The Pearl Story Book  by Eleanor L. Skinner

The Shepherd Maiden's Gift

I N the quiet midnight, peace brooded over the fields where the shepherds were watching their flocks. The tinkling of sheepbells, the bleating of lambs, and the barking of watchdogs had gradually ceased. Around a large campfire several shepherds lay resting, for they had had a long, hard day. Each had beside him a strong shepherd's crook and a stout club ready for use in case any lurking danger threatened the beloved flocks.

Not far away from the campfire a shepherd maiden lay sleeping in the rude shelter of a rocky cave. All day long she had helped her father guard the sheep, and when darkness fell over the fields and hills, she was glad to lie down in her snug bed made of the fleecy skins of kids and lambs.

Suddenly a light filled the cave and wakened the maiden. Thinking it was daybreak, she sprang up, stepped to the rude doorway, and pushed aside the curtain of goatskin.

"What has happened?" she whispered.

The fields and hills were flooded with light. The group of shepherds were standing close together, gazing intently at the luminous eastern sky. A moment later she saw them fall on their knees in worship. There in the entrance of her rude shelter, she, too, knelt and prayed. Clearly she saw the shining angel appear and in the peaceful stillness of the night she heard these words:

"Be not afraid; for, behold, I bring good tidings of great joy which shall be to all the people: for there is born to you this day, in the city of David, a Saviour, which is Christ the Lord. And this shall be the sign unto you: ye shall find a babe wrapped in swaddling clothes and lying in a manger."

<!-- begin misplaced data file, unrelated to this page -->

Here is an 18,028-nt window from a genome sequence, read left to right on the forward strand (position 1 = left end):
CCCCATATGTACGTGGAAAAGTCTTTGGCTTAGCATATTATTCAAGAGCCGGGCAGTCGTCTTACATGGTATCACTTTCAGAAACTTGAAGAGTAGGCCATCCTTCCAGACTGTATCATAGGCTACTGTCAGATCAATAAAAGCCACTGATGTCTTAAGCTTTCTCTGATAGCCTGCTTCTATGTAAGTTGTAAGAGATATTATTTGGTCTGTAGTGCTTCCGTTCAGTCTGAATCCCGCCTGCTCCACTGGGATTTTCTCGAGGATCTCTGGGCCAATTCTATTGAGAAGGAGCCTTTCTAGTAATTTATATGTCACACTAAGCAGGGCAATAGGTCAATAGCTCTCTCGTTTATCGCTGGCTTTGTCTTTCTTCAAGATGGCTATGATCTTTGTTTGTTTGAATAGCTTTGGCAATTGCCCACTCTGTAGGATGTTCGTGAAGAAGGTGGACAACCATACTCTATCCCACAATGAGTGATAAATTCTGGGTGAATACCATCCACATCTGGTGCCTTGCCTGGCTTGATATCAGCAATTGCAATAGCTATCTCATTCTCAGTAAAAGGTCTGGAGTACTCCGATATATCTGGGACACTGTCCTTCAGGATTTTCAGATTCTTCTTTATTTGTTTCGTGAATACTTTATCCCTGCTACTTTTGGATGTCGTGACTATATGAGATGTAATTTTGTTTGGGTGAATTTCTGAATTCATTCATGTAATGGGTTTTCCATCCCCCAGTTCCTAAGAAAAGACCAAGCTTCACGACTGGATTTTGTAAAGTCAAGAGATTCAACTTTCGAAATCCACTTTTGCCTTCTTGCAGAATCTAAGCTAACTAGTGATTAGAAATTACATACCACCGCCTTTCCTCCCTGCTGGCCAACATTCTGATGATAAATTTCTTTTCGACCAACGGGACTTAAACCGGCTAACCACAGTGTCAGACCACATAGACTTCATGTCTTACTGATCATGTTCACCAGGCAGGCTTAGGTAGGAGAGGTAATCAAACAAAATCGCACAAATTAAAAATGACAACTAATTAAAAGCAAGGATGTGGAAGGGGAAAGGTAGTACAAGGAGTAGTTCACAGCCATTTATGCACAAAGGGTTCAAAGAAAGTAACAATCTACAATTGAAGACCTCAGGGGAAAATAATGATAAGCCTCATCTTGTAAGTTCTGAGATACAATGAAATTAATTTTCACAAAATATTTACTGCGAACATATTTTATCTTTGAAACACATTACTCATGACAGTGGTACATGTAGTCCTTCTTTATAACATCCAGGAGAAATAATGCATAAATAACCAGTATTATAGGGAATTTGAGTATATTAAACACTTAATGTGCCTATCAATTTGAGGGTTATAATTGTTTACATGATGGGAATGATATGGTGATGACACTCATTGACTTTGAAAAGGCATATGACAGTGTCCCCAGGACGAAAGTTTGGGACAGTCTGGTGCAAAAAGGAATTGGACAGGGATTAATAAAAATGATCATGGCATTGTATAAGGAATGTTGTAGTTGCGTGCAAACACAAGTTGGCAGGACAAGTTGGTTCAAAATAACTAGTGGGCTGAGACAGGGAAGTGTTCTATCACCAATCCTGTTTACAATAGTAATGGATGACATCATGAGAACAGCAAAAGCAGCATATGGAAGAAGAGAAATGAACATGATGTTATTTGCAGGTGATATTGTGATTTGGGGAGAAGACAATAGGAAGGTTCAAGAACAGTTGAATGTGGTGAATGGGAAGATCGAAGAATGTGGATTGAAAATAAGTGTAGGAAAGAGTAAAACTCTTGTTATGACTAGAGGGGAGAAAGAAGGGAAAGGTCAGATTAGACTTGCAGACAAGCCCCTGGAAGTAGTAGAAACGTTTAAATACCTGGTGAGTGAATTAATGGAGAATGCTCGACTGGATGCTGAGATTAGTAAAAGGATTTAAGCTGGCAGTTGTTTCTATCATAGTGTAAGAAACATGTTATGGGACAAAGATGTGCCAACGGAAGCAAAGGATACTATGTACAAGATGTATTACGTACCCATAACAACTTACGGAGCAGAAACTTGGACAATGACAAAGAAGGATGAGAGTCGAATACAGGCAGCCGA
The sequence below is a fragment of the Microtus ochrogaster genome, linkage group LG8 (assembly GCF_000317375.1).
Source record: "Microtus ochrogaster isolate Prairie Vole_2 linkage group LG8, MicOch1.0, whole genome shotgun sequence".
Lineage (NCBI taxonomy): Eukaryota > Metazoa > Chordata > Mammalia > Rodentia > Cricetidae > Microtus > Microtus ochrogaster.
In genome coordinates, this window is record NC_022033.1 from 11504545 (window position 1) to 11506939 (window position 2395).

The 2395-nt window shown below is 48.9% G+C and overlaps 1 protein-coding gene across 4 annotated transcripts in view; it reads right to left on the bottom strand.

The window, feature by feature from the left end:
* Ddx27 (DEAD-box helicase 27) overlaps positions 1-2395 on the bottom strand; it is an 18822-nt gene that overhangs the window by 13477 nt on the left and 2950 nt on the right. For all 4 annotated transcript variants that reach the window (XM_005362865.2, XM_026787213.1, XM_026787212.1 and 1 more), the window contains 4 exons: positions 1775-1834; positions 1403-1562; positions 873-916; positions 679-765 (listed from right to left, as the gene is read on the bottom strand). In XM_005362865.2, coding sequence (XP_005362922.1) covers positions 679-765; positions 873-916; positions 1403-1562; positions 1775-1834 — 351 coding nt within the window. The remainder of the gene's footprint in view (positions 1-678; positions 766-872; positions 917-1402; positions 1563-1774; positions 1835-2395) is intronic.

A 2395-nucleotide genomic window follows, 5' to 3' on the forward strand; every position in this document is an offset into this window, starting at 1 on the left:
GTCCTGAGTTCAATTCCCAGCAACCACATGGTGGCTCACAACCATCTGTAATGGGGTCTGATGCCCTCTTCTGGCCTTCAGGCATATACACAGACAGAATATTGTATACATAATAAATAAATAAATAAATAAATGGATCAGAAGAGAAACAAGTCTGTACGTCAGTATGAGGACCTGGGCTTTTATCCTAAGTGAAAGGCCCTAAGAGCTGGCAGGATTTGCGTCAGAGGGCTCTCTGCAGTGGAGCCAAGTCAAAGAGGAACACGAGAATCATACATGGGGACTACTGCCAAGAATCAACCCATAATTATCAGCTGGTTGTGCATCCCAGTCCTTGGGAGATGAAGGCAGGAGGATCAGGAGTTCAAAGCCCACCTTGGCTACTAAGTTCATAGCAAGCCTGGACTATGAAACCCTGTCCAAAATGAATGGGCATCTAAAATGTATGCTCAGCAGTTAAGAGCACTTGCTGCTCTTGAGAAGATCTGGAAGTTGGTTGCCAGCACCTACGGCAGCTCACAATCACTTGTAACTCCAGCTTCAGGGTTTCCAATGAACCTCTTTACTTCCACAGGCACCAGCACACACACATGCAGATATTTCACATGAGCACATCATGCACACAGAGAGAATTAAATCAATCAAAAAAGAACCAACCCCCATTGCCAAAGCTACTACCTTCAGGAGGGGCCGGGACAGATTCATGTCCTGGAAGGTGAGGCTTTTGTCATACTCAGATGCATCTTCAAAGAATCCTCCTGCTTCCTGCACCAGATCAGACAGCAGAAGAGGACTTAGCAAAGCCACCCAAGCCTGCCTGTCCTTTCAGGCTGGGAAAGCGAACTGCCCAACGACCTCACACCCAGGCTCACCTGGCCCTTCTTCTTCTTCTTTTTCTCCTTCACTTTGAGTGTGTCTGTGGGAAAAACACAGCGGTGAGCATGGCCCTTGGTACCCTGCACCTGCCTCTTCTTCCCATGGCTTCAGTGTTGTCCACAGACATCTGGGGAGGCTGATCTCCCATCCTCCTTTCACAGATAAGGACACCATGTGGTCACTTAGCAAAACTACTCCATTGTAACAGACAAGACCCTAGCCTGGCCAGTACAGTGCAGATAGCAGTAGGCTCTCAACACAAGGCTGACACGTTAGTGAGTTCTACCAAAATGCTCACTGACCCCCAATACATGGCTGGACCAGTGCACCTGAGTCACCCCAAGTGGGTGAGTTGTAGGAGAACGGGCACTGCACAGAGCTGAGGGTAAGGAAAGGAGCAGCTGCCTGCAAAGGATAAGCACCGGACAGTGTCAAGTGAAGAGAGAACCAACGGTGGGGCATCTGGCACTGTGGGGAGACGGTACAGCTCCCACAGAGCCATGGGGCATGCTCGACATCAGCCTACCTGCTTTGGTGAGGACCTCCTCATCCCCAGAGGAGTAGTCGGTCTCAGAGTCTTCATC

And suddenly there was with the angel many, many others. Together they lifted up their voices in praise and sang,

"Glory to God in the highest,

Peace on earth

Good will toward men."

When the sweet music died away, the maiden rose to her feet and joined the shepherds.

"I saw the angel, Father, and heard the singing," she whispered.

"Christ, the Lord, is born," answered her father.

"Let us hasten to Bethlehem and see the Heavenly Child who fulfills the promise of God," said one of the shepherds.

"Shall we leave our flocks?" asked another. But the question was not answered.

"Come, let us see what gifts we have to carry to the Christ-child," said the shepherd who first saw the light in the sky.

In a few moments these simple-hearted men were ready to start across the fields and over the low hills to Bethlehem. Very humble gifts they had to offer, but their hearts were filled with joy and wonder.

Standing near the entrance to the cave the shepherd maiden could see the outline of the group of men making their way to the city of David. "They are going to see the Christ-child," she said to herself, "a babe wrapped in swaddling clothes and lying in a manger."

How she would love to see the Heavenly Child! A deep longing to behold the little new-born King seized her. She would follow the shepherds to Bethlehem. One glimpse at the Christ-child would fill her heart with joy.

Away over the star-lit fields and hills she started. Not once did she falter, although the way was long and some of the hillsides were hard to climb.

Finally, she saw the shepherds pass in the gate of the city of Bethlehem.

"I came to see the Christ-child," she said to a group of people who stood whispering together. They looked at her in astonishment.

"I am following the shepherds," she added.

"They have gone to the inn," was the answer.

When she reached the inn she was directed to a cave near, which served as a stable.

There through the entrance she saw the shepherds lay their humble presents at Mary's feet and then kneel in solemn adoration.

"I have brought nothing to offer," whispered the maiden, looking wistfully into the rude shelter. "I cannot go in without a gift—a little gift for the Christ-child."

Tears of disappointment filled her eyes. Slowly she turned to leave the place. But after she had taken a few steps she stopped and burst into sobs. How could she go away without a glimpse of the Heavenly Child? Then, as she stood weeping, a marvelous thing happened. An angel appeared beside her and said:

"Lo, here at thy feet is a gift for the Christ-child."

Then she saw growing near her, slender stems covered with delicate green leaves and bearing lovely flowers.

The maiden did not stop to wonder. Here was a gift fit to offer the little Saviour. With trembling joy she gathered the Christmas roses and stepped lightly into the humble house where the little babe lay smiling in his mother's arms. In Mary's lap the maiden laid her gift of flowers, and, with radiant face, she knelt and filled her heart with the glorious vision.

— Eastern Legend
retold by Eleanor L. Skinner